8th Podcast

In this episode of the Podcast It's a long road we will talk about how I managed to break into one for the first time ultramarathon the 100 km barrier and more specifically in the race "In the footsteps of heroes" on 01-08-20 from Thespies to Thermopylae.

The race and the route have special historical characteristics, since Demophilos in 480 BC. with the 700 Thespians he made the same way to meet the rest of the Greeks among them and the King of Sparta Leonidas with his 300 men to face the hundreds of thousands of the Persians and all the other nations of the Persian Empire.

The match in question had a festive character as it coincided with the 2500th anniversary of the historic battle of Thermopylae.


And so the time has come for me to break the 100km barrier in a race, with my 2nd ultramarathon (Ultra), the 3rd International race "In the Footsteps of Heroes" 102k on 01-08-20 from Thespies to Thermopylae.

In the middle of the pandemic due to COVID and after we had completed the first general lockdown, it might have been the only one race that managed to take place during that period. I was in a strange phase, incomplete training but the main thing was that I was one of the first to get sick from corona and for good. Those of you who listened to my previous Podcast will remember that I mentioned some things about that time, after I was hospitalized with severe pneumonia for 12 days on oxygen and one step before intubation. Fortunately I escaped her and everything went well and fortunately I recovered quickly and the main one did not leave me a single penny.

So I didn't train as much as I should have and with only three months between the day I left the hospital and the race. I thought about it a lot, but my will to break the 100 km barrier for the first time, even if not with the better conditions were especially possible. I felt that nothing could stop me from conquering this dream as well. When I announced it to my coach Basil Onion, of course he tried to talk me down for my lack of proper preparation, but after seeing me persist and be stubborn he tried to put me on as adaptive a schedule as possible to make up as much ground as I could. My big trump card and hidden ace up my sleeve was none other than my friend him Tasso Karagiannidis, experienced ultramarathon with special distinctions and with many Ultra (super distances) in his legs. Together we would run once more and really only knowing that I would have Taso by my side I was not afraid of anything.

The race itself excites and intoxicates you because of the special importance of the route and of course the finish in Thermopylae, under the statue of Leonidas. Where Demophilos in 480 BC with the 700 Thespians he made the same road to meet the rest of the Greeks among them the King of Sparta Leonidas with his 300 men. They stood against the hundreds of thousands of the Persians and all the other nations of the Persian Empire. They gave a Battle that left them in World History. They fell betrayed, but stood up, illuminating with their sacrifice the Eternal Faith and the Struggle for Freedom. The fight had a celebratory character as it coincided with the completion of 2500 years since the historic battle of Thermopylae.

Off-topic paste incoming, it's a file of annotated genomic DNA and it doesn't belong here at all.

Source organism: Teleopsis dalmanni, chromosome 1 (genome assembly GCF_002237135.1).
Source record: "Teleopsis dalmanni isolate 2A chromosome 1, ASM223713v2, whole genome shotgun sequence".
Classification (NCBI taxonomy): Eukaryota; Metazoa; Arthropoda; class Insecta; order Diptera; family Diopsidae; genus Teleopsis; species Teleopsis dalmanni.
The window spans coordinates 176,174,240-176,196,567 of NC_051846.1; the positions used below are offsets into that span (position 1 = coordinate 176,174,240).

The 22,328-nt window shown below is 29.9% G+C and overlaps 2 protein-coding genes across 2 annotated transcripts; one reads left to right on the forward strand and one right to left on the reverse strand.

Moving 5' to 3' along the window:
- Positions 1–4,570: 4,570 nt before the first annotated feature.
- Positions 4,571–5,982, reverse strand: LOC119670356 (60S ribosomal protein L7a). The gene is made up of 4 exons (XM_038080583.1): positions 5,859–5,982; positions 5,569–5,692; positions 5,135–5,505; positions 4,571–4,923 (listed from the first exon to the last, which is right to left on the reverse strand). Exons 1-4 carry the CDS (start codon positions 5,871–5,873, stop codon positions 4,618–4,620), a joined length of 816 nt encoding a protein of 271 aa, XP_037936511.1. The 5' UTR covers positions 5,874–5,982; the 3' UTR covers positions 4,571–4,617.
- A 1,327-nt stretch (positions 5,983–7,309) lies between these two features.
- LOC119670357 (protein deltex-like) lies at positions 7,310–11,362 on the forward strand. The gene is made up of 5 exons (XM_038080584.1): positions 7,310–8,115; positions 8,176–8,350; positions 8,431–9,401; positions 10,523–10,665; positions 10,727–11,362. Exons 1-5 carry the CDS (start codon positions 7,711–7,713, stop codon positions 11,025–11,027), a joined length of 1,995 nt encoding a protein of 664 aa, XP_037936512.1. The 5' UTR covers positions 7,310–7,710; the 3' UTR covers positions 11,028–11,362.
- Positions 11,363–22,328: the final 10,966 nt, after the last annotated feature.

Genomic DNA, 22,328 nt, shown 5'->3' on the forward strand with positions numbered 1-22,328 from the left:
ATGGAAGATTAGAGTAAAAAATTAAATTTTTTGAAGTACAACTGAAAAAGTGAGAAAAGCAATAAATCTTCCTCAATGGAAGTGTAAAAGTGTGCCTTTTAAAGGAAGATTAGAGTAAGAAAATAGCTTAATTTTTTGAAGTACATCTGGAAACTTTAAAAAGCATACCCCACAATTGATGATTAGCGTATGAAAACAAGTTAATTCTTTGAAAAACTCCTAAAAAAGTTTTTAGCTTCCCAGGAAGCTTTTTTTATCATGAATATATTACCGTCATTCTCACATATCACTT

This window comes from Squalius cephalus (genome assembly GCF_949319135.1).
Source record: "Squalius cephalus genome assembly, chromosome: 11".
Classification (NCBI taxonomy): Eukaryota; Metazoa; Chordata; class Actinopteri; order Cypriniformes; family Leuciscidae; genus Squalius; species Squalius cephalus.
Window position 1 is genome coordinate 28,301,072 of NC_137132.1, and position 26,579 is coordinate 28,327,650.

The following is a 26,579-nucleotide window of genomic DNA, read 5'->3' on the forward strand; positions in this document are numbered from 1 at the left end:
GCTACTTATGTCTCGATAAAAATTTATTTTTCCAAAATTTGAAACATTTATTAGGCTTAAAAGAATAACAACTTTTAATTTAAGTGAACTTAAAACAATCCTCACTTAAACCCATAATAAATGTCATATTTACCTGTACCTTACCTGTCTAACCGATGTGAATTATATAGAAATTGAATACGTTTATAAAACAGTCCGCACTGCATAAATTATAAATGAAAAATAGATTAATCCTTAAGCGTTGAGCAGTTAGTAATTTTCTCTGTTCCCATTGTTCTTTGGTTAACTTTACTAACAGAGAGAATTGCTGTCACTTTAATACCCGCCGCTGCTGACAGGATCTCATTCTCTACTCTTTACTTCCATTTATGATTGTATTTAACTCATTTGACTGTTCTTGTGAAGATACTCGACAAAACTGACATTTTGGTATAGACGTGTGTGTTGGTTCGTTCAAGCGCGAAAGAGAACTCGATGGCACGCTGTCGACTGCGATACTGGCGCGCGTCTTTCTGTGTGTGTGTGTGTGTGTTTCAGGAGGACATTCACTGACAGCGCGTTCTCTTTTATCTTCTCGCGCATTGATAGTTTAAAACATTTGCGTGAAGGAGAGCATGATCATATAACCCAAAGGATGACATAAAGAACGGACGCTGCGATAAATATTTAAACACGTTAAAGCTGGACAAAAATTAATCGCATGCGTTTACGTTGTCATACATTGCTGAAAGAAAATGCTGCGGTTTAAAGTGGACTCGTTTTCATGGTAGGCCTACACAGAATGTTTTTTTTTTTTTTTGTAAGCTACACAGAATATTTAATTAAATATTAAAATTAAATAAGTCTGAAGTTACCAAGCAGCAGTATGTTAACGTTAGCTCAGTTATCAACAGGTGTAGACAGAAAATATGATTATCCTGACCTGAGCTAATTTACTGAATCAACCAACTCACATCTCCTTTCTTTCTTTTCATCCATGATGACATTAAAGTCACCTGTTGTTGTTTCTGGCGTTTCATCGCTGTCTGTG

The start of the race was from Thespies on 01 August at 20:00 right under the statue of the King of Thespians Demophilus. Together with Tasos, we started from Thessaloniki to Thermopylae, from where we would take the event bus to take us to Thespies at the start of the race. We had plenty of time ahead of us and after we made a stop to get a good dose of pasta carbohydrates, we were on time for the bus. We also met other athletes there and of course our conversations were about the specific race, whether anyone has run it before and various other things. I had made my own material preparation, trying to think of what I might want during the route, taking into account the weather, the time of the race, since it would be at night and of course the long hours required. Tasos, more relaxed than me, arranged for there to be only a few gelatos at a station about midway.

In Thespies, the organization offered us pasta about two hours before the start of the race, and of course I ate two portions to fill myself up. It was my first time running during the night, but it was this unknown to me that tested me even more. I felt in every way strong and ready to conquer another goal.

The whole event was a celebration. Perfectly organized, with many feeding stations where you really could find everything, with hundreds of volunteers you could feel by your side at every moment, you could easily understand how much it has been loved and embraced by the local bodies. It is no exaggeration to say that the entire 102 km route was like a big party and almost at no point during the race did you feel alone. I had absolutely no problems the whole race. It flowed so beautifully and because you have the luxury of talking because of the not so much volume, you don't realize how time is passing. As I said before, I was running with my friend Tasos and we developed and analyzed so many topics of discussion that at some point I asked him "Hey, Tasos, so many things that the two of us have discussed in so many races and especially in this one, I don't have talk for so many years with my wife!". It's nice to have company, but again in these kinds of matches you will always find someone to talk to and you will always know someone from a previous match.